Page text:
I'm a Midwesterner who's passionate about art, theatre, fitness, and writing.
Auditions: The great affliction of every performer. Although auditions can be tedious, time-consuming, and nerve-wracking, they can also be really helpful when trying to gain experience and hone your skills.
Sadly, much of the casting process of a production is dependent on factors that are outside of an actor's control: physical appearance, age, chemistry with other actors, and other things. At times, it feels like we'll never win.
But don't lose hope, actors! There is a bit of a science to auditioning when it comes to the things that are in your control as a performer. Taking the time to analyze these things and working on them will have a huge impact on your success with your auditions and will have you catching the attention of directors left and right.
Here are 10 commonly made audition mistakes and how to tackle them so that you can stand out from the crowd and finally land your dream roles.
1. Not Preparing
It may seem obvious, but if you want to excel at your audition, you have to prepare ahead of time. You have to spend weeks practicing your song or perfecting your scene, rehearsing over and over again.
Many actors think they can get away with throwing something together at the last minute and winging their audition, but trust me, casting directors can see right through that. This shows them that you didn't take the audition seriously, and ultimately, tells them that you're not responsible. Nobody wants to hire someone who is irresponsible.
Show them that you're not only a good performer but also a diligent worker!
2. Not Familiarizing Yourself With the Show
It's very common for casting directors to ask you, during your audition, to sing a song or read a scene from the show you're auditioning for. Don't be the person who has to decline the chance to show more of your talent to the directors because you aren't familiar enough with the show.
Take the time to listen to the cast album a couple of times, spending extra time listening to the songs sung by a role that could suit you, if you're auditioning for a musical. For any show, study the synopsis and become acquainted with the characters so that you could understand their motivations if you're asked to read a scene.
This gives you the opportunity to really shine with your extra audition content instead of struggling through it because it's too unfamiliar to you. It gives you another chance to impress the directors with your hard work when they can see that you would take the time to research the show and learn the music, which is a huge bonus.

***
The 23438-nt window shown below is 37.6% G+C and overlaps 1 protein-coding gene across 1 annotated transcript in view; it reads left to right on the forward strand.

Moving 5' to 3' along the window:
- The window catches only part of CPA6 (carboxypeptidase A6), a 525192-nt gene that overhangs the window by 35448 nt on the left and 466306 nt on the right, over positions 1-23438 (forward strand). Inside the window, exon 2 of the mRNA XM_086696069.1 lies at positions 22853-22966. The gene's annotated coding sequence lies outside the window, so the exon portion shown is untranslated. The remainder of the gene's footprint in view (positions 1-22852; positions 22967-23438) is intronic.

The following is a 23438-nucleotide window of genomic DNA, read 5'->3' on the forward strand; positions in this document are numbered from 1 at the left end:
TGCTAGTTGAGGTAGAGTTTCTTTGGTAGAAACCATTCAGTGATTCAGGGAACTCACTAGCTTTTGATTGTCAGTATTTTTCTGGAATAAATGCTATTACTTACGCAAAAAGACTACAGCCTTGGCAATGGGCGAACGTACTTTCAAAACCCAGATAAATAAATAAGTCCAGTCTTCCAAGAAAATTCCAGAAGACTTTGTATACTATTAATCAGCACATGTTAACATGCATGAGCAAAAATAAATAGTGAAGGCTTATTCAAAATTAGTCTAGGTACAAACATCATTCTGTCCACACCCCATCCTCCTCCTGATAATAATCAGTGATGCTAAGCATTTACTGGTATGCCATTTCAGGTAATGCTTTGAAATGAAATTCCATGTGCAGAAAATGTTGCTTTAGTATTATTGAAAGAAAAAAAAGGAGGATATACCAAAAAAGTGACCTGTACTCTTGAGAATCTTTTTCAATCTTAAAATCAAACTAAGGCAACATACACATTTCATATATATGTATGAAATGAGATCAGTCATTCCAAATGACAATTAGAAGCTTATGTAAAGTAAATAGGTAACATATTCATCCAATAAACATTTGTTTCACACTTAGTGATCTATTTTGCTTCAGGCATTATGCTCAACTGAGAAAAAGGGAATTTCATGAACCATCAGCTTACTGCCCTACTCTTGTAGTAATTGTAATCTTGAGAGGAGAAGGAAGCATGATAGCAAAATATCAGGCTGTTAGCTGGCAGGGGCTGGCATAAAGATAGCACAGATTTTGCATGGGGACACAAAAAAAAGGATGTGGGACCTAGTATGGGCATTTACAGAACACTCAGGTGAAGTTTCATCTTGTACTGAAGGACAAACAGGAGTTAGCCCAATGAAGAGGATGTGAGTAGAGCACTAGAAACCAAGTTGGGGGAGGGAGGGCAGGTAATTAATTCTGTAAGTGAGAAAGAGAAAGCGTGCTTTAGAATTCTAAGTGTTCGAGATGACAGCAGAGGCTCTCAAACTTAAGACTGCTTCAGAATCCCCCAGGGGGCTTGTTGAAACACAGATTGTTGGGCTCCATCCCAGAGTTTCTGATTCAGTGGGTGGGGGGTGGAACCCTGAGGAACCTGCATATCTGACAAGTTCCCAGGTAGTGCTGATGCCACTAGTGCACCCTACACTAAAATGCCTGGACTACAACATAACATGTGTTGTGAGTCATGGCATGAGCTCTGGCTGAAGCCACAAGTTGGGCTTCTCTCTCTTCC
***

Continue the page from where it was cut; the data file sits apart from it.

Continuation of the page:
3. Skipping a Warm Up
For any performance, warming up is key! But especially for an audition, following a structured warm-up routine is essential.
A solid warm-up for a musical audition should include vocal and physical warm-ups, as well as running through your audition material a few times.
Helpful vocal warm-ups can include humming and singing vowels up and down the scale, and a physical warm-up should involve movements to get your blood flowing through your muscles, like jumping jacks or high knees, and a full-body stretch. Your warm-up shouldn't be too intense--you don't want to tire out your vocal cords or your body before your audition. You just want to feel ready to go and you want your audition material to feel fresh in your memory.
As a bonus, following a regular warm-up tradition that is familiar to you can help calm your nerves on audition day as you relax into your set routine.
4. Not Staying Hydrated
And I don't just mean bringing a water bottle with you when you go to your audition. That's still helpful, but drinking extra water the whole day leading up to your audition will improve the quality of your voice more than just taking a few sips right before singing will.
Drinking lots of water hours before performing will allow your body to take that liquid and lubricate your vocal cords from the inside, dramatically improving your tone. Stay hydrated!
5. Not Being Friendly